Like everyone today, our elections officials have to grapple with technological changes. And with those changes comes emerging security concerns. Take the 2020 democratic Iowa caucus, for example. The Iowa Democratic Party decided to use a new app to record results of the caucus that ended up causing a myriad of problems, delaying the results and sparking a controversy about the party’s use of the app. As more states begin to digitalize the election process, election security has become a topic of national concern. Of course, the stakes of an incident is probably not as high for a business as, say, protecting the democratic process. However, when looking at a case with such high stakes, incidents in our elections can clarify what we expect not only from our government but also what consumers expect from companies, and what organizations need to be taking seriously. Here are just three areas from which business can learn from the issues surrounding election security.
The first thing that business and election security officials have in common is the need to maintain public trust. One of the biggest concerns with digitalizing our elections is, if something goes wrong with the technology, it may harm the public’s trust in the voting process. This was certainly the case in Iowa this year. Despite the party’s assurance that even with the app down the results of the caucus could be accurately counted, disinformation and confusion quickly spread online.
That said, who even needs election interference to mess with a caucus if the app simply doesn’t work to begin with?
— Ben Collins (@oneunderscore__) February 4, 2020
It’s not difficult to see how businesses can apply these election security concerns to their organizations. A public security issue with a produce or service could severely impact a business’s reputation and can be extremely difficult to repair. Consumers may feel like their privacy could be at risk and that your business doesn’t have their best interest in mind. To combat this, besides actively securing consumer data, businesses should be as transparent as possible with consumers about the organization’s cybersecurity efforts.
Soon after the Iowa caucus, it become abundantly clear that the app developers and the Iowa Democratic Party made a number of mistakes that lead to the problems on caucus night. For example, before the night of the caucus, the app was only tested internally, with no external review. The IDP even declined an offer from Homeland Security to review the app before roll out. Developers also didn’t have time to get the app approved through app stores, so required users to download the app through testing software, effectively by-passing the need to meet the security requirements from app stores.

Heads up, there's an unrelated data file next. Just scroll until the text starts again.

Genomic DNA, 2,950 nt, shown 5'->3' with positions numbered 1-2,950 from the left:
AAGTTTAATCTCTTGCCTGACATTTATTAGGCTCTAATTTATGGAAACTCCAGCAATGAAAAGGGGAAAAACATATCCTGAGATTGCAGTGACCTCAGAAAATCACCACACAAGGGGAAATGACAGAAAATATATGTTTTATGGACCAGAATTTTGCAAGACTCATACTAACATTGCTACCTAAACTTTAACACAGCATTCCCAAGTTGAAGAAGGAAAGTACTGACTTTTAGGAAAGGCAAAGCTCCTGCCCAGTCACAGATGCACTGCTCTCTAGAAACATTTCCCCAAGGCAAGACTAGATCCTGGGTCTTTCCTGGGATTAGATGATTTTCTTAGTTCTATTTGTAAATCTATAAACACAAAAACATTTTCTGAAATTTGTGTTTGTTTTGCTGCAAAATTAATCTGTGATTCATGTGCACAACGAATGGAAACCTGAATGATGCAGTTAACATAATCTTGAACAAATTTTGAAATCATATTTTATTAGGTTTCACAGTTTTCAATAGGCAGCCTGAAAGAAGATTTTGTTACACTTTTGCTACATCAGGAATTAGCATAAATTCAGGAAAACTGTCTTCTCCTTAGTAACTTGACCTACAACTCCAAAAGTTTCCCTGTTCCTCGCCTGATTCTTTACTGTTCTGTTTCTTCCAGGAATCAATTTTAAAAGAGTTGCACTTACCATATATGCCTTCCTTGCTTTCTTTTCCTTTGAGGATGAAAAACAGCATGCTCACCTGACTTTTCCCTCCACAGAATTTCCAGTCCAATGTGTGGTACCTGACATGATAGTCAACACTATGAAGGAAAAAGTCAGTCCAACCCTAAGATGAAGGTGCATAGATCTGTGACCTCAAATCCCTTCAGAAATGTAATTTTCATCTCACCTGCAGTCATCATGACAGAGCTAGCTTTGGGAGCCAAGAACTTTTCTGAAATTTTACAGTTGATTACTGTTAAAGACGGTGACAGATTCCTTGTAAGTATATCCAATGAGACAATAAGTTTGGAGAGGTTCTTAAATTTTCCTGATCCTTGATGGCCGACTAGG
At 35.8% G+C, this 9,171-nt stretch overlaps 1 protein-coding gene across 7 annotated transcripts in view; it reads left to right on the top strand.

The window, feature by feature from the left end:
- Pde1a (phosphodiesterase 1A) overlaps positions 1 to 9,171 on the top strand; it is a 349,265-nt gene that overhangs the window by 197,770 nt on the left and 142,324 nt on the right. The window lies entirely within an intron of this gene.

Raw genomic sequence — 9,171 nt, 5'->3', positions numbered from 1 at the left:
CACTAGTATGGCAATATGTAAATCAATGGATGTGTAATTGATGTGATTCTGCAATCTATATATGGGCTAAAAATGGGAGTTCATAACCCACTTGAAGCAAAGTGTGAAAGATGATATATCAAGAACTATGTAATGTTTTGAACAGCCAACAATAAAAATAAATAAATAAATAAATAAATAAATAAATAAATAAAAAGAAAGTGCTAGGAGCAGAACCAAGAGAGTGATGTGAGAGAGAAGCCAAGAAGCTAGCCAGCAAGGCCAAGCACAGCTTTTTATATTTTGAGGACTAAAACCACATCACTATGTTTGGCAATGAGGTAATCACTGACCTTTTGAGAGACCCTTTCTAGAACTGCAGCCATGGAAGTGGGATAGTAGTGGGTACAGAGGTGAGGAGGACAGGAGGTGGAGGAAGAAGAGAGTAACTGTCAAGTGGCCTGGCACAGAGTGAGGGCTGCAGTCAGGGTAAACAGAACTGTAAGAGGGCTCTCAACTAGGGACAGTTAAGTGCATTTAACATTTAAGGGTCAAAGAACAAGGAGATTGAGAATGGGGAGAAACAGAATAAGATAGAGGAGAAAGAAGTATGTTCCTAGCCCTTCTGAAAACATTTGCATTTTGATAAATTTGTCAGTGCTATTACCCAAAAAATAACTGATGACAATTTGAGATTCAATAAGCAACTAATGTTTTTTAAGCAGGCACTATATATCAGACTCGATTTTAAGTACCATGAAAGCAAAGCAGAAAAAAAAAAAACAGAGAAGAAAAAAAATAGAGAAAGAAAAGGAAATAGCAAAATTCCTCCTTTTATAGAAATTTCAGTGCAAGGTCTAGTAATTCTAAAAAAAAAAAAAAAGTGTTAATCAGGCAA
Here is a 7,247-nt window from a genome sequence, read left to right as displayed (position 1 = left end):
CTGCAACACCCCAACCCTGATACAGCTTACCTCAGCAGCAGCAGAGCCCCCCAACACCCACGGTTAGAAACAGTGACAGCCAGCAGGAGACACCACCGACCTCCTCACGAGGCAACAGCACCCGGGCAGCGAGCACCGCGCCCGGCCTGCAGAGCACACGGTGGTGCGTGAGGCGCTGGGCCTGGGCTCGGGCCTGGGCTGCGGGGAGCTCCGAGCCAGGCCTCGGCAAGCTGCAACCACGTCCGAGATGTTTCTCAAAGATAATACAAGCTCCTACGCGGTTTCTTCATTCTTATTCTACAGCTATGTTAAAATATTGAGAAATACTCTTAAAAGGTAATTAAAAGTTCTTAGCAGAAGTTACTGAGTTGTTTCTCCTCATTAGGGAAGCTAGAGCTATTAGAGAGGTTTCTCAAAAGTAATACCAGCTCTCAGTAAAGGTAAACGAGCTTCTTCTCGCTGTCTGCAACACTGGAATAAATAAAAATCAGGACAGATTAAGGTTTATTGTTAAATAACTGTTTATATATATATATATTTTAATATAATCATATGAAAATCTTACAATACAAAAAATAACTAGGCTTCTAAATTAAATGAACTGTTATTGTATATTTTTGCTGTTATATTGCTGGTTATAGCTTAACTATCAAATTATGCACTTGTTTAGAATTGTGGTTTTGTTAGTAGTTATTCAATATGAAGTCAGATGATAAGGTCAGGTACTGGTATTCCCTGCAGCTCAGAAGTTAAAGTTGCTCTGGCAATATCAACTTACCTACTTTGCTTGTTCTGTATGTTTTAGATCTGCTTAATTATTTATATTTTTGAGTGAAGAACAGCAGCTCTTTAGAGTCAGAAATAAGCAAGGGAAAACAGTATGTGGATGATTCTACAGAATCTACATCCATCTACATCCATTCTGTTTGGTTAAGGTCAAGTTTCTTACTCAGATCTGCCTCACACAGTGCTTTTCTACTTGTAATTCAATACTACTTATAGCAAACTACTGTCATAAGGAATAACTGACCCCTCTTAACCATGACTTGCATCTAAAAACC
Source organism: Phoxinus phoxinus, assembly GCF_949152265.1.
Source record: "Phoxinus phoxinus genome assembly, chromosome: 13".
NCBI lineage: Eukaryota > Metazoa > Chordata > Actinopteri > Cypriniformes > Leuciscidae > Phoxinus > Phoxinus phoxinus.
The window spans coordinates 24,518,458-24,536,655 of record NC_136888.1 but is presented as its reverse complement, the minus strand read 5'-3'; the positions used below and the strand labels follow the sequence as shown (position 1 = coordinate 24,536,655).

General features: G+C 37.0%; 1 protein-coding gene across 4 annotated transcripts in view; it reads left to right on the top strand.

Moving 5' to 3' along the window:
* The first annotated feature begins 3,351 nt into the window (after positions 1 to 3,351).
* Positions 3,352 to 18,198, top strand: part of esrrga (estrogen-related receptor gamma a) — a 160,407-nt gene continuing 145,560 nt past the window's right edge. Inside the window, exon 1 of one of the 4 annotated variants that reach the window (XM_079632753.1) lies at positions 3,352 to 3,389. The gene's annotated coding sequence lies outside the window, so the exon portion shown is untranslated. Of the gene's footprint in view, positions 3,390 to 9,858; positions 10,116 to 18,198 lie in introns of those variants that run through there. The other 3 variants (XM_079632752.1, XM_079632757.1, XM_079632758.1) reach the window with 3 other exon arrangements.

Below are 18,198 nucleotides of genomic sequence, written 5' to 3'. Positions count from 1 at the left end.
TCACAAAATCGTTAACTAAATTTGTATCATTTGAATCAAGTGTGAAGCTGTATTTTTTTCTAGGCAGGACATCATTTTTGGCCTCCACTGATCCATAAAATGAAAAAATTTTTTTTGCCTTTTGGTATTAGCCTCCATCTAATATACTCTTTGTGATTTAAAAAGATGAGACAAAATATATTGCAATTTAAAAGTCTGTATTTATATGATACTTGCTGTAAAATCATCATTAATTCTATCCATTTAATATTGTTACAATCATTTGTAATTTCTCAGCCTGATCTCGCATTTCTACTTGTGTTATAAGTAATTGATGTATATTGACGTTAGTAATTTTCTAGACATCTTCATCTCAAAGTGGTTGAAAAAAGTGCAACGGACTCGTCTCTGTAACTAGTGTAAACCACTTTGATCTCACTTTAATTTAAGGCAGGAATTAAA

The list of ways that the rollout was mismanaged goes on and on. However, this only highlights the need for business management to be involved in ensuring proper cybersecurity best practices are followed through the entire product lifecycle, from initial development, to implementation, and on going maintenance.
Businesses should also look at how election security officials respond—or, perhaps more accurately, don’t respond— to issues that arise. Without a proper response plan in place, problems could worsen and cause enough confusion to allow disinformation about the issue to spread. And that’s exactly what happened in Iowa. As the problem with the Iowa caucus came to light, instead of deploying a carefully planned incident response, the whole night turned into chaos and confusion, as caucus leaders sat on hold for hours to deliver results or even text pictures of their tallies to party headquarters.
This example shows just how necessary it is for businesses to have a proper incident response plan in place. This should involve sitting down with business leaders, IT staff, and other relevant employees to write out a detailed response for every incident that could arise. With a plan in place, businesses should also conduct regular incident response simulations, by asking the response team to test their plan for each possible incident. Responding to an incident quickly and efficiently will not only help limit the impact of the issue, but could help show regulatory bodies your proactive stance to cyber incidents, and even save your business money.
With the general election looming, election security officials are working hard to ensure no problems arise on election day. Hopefully, come November there won’t be any lessons for businesses to learn from.